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Looking back on 2021 with the XPRTs

As 2022 gets underway, we want to take this opportunity to look back on 2021 and review another productive year for the XPRTs. Readers of our newsletter are familiar with the stats and updates we include each month, but for our blog readers who don’t receive the newsletter, we’ve compiled some highlights below.

Benchmarks
In the past year, we released the WebXPRT 4 Preview, CloudXPRT v1.1, and an updated CrXPRT 2 build that included a fix for prior issues with the battery life test.

XPRTs in the media
Journalists, advertisers, and analysts referenced the XPRTs thousands of times in 2021. It’s always rewarding to know that the XPRTs have proven to be useful and reliable assessment tools for technology publications such as AnandTech, Expert Reviews, Gadgets 360, Gizmodo, Hot Hardware, Laptop Mag, Legit Reviews, Notebookcheck, PCMag, PCWorld, TechPowerUp, Tom’s Hardware, and ZDNet.

Downloads and confirmed runs
In 2021, we had more than 23,600 benchmark downloads and 228,900 confirmed runs. Our most popular benchmark, WebXPRT, just passed 909,800 runs since its debut in 2013! WebXPRT continues to be a go-to, industry-standard performance benchmark for OEM labs, vendors, and leading tech press outlets around the globe.

Media, publications, and interactive tools
Part of our mission with the XPRTs is to produce tools and materials that help testers better understand the ins and outs of benchmarking in general and the XPRTs in particular. To help achieve this goal, we published the following in 2021:

We’re thankful for everyone who has used the XPRTs, joined the community, and sent questions and suggestions throughout 2021. We look forward to an exciting 2022!

Justin

Here’s what to expect in the WebXPRT 4 Preview

A few months ago, we shared detailed information about the changes we expected to make in WebXPRT 4. We are currently doing internal testing of the WebXPRT 4 Preview build in preparation for releasing it to the public. We want to let our readers know what to expect.

We’ve made some changes since our last update and some of the details we present below could still change before the preview release. However, we are much closer to the final product. Once we release the WebXPRT 4 Preview, testers will be able to publish scores from Preview build testing. We will limit any changes that we make between the Preview and the final release to the UI or features that are not expected to affect test scores.

General changes

Some of the non-workload changes we’ve made in WebXPRT 4 relate to our typical benchmark update process.

  • We have updated the aesthetics of the WebXPRT UI to make WebXPRT 4 visually distinct from older versions. We did not significantly change the flow of the UI.
  • We have updated content in some of the workloads to reflect changes in everyday technology, such as upgrading most of the photos in the photo processing workloads to higher resolutions.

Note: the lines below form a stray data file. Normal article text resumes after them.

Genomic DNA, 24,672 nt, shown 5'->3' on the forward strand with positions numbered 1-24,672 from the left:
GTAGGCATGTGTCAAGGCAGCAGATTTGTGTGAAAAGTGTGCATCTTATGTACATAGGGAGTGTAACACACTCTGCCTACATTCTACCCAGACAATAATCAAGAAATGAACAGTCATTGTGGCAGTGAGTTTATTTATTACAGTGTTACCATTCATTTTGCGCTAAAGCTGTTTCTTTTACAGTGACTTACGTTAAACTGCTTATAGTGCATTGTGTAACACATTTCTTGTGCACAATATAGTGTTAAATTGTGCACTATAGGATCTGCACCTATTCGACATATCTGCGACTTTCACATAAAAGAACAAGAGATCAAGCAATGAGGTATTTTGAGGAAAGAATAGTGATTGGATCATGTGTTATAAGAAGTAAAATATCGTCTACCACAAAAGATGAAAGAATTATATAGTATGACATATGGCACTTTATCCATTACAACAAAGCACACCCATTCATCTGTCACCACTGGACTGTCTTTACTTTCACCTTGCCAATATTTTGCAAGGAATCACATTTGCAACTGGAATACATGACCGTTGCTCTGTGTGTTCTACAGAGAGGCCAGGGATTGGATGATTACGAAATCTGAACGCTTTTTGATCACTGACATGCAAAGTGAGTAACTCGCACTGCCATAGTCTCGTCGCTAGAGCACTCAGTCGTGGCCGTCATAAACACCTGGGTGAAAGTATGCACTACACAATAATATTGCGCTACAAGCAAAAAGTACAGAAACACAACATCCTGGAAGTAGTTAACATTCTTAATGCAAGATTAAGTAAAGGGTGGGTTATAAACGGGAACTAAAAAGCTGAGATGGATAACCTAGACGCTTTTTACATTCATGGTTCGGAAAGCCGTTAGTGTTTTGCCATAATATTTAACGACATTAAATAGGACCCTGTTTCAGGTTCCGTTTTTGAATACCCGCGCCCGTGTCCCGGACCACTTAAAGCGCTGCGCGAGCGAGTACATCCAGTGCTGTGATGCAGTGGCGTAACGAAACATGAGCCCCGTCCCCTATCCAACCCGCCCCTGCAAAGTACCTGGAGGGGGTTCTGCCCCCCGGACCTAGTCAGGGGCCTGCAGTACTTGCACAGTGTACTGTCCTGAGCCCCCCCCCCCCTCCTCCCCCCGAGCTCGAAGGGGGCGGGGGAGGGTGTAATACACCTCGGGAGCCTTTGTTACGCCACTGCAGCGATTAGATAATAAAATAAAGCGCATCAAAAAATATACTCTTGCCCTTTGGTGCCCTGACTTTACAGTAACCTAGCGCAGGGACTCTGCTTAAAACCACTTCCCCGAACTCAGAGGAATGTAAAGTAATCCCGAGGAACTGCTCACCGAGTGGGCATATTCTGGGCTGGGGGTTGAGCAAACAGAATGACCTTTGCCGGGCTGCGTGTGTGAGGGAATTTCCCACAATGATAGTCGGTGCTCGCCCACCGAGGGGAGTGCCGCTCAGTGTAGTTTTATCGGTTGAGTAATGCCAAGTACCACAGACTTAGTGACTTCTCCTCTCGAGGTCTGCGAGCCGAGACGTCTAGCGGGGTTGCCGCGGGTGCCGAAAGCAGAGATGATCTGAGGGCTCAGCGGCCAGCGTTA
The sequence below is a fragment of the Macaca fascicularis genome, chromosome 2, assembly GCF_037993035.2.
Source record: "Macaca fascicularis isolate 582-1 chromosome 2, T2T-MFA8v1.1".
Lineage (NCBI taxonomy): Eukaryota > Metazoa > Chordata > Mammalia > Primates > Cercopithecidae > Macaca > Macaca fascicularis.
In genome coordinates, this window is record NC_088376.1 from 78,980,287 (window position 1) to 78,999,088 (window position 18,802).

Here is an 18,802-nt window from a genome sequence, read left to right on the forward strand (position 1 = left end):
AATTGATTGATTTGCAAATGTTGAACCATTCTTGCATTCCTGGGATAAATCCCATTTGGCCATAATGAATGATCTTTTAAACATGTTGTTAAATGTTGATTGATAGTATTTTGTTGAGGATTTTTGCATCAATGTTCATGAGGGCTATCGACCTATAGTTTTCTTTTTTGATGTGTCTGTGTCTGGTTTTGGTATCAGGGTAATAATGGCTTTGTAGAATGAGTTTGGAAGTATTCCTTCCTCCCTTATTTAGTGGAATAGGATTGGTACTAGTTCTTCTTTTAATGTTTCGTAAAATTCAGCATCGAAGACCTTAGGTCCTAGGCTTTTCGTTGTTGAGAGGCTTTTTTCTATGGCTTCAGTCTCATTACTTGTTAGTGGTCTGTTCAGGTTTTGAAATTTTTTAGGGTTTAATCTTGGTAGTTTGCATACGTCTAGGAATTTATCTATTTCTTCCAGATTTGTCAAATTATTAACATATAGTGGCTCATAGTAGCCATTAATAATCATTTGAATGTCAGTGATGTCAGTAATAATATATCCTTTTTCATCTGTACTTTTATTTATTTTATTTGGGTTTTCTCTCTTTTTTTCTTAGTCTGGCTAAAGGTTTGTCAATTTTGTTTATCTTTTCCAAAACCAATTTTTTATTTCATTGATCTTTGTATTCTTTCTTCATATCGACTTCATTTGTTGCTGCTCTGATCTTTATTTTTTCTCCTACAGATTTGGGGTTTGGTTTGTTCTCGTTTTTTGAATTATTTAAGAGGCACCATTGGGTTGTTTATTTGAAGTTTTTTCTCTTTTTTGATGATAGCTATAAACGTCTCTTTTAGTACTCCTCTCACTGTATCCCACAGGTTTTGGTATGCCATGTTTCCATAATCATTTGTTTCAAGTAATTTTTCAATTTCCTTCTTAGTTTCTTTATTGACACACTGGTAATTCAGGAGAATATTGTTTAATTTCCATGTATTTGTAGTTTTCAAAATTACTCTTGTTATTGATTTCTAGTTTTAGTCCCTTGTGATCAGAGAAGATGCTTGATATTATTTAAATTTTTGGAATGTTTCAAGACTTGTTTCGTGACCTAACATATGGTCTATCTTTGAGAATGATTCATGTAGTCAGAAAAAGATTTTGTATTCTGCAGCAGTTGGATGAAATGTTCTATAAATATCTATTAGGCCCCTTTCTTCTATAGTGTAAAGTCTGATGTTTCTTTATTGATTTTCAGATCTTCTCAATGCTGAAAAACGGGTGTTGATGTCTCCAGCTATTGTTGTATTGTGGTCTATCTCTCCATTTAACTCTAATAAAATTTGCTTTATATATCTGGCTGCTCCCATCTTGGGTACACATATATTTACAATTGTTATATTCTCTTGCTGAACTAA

• We have not yet added a looping function to the automation scripts, but are still considering it for the future.
  • We investigated the possibility of shortening the benchmark by reducing the default number of iterations from seven to five, but have decided to stick with seven iterations to ensure that score variability remains acceptable across all platforms.

Workload changes

  • Photo Enhancement. We increased the efficiency of the workload’s Canvas object creation function, and replaced the existing photos with new, higher-resolution photos.
  • Organize Album Using AI. We replaced ConvNetJS with WebAssembly (WASM) based OpenCV.js for both the face detection and image classification tasks. We changed the images for the image classification tasks to images from the ImageNet dataset.
  • Stock Option Pricing. We updated the dygraph.js library.
  • Sales Graphs. We made no changes to this workload.
  • Encrypt Notes and OCR Scan. We replaced ASM.js with WASM for the Notes task and updated the WASM-based Tesseract version for the OCR task.
  • Online Homework. In addition to the existing scenario which uses four Web Workers, we have added a scenario with two Web Workers. The workload now covers a wider range of Web Worker performance, and we calculate the score by using the combined run time of both scenarios. We also updated the typo.js library.

Experimental workloads

As part of the WebXPRT 4 development process, we researched the possibility of including two new workloads: a natural language processing (NLP) workload, and an Angular-based message scrolling workload. After much testing and discussion, we have decided to not include these two workloads in WebXPRT 4. They will be good candidates for us to add as experimental WebXPRT 4 workloads in 2022.

The release timeline

Our goal is to publish the WebXPRT 4 preview build by December 15th, which will allow testers to publish scores in the weeks leading up to the Consumer Electronics Show in Las Vegas in January 2022. We will provide more detailed information about the GA timeline here in the blog as soon as possible.

If you have any questions about the details we’ve shared above, please feel free to ask!

Justin

A huge milestone for XPRT runs and downloads!

We’re excited to have recently passed an important milestone: one million XPRT runs and downloads! Most importantly, that huge number does not just reflect past successes. As the chart below illustrates, XPRT use has grown steadily over the years. In 2021, we record, on average, more XPRT runs and downloads in one month (23,395) than we recorded in the entire first year we started tracking these stats (17,051).